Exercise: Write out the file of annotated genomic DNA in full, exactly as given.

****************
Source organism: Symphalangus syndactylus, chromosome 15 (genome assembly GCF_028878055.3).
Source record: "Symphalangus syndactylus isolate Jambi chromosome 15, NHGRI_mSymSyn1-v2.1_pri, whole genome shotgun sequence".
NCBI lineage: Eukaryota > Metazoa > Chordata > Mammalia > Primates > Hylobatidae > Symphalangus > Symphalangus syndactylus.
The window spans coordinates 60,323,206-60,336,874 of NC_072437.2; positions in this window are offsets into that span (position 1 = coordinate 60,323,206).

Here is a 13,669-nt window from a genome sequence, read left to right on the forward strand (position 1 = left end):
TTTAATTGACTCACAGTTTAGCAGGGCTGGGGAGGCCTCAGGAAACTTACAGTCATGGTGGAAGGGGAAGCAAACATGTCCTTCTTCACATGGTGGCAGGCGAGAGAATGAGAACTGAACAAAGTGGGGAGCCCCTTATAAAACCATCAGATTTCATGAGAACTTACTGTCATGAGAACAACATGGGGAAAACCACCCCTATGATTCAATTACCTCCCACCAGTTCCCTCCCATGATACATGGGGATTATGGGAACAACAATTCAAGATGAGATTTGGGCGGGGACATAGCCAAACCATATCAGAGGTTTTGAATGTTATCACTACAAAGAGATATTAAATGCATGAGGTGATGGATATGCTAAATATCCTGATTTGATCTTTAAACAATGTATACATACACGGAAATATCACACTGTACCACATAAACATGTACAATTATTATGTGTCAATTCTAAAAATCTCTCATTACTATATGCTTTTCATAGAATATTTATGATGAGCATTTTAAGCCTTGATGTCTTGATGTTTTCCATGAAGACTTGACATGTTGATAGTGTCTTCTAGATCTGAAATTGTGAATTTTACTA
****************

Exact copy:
Source organism: Symphalangus syndactylus, chromosome 15 (genome assembly GCF_028878055.3).
Source record: "Symphalangus syndactylus isolate Jambi chromosome 15, NHGRI_mSymSyn1-v2.1_pri, whole genome shotgun sequence".
NCBI lineage: Eukaryota > Metazoa > Chordata > Mammalia > Primates > Hylobatidae > Symphalangus > Symphalangus syndactylus.
The window spans coordinates 60,323,206-60,336,874 of NC_072437.2; positions in this window are offsets into that span (position 1 = coordinate 60,323,206).

Here is a 13,669-nt window from a genome sequence, read left to right on the forward strand (position 1 = left end):
TTTAATTGACTCACAGTTTAGCAGGGCTGGGGAGGCCTCAGGAAACTTACAGTCATGGTGGAAGGGGAAGCAAACATGTCCTTCTTCACATGGTGGCAGGCGAGAGAATGAGAACTGAACAAAGTGGGGAGCCCCTTATAAAACCATCAGATTTCATGAGAACTTACTGTCATGAGAACAACATGGGGAAAACCACCCCTATGATTCAATTACCTCCCACCAGTTCCCTCCCATGATACATGGGGATTATGGGAACAACAATTCAAGATGAGATTTGGGCGGGGACATAGCCAAACCATATCAGAGGTTTTGAATGTTATCACTACAAAGAGATATTAAATGCATGAGGTGATGGATATGCTAAATATCCTGATTTGATCTTTAAACAATGTATACATACACGGAAATATCACACTGTACCACATAAACATGTACAATTATTATGTGTCAATTCTAAAAATCTCTCATTACTATATGCTTTTCATAGAATATTTATGATGAGCATTTTAAGCCTTGATGTCTTGATGTTTTCCATGAAGACTTGACATGTTGATAGTGTCTTCTAGATCTGAAATTGTGAATTTTACTA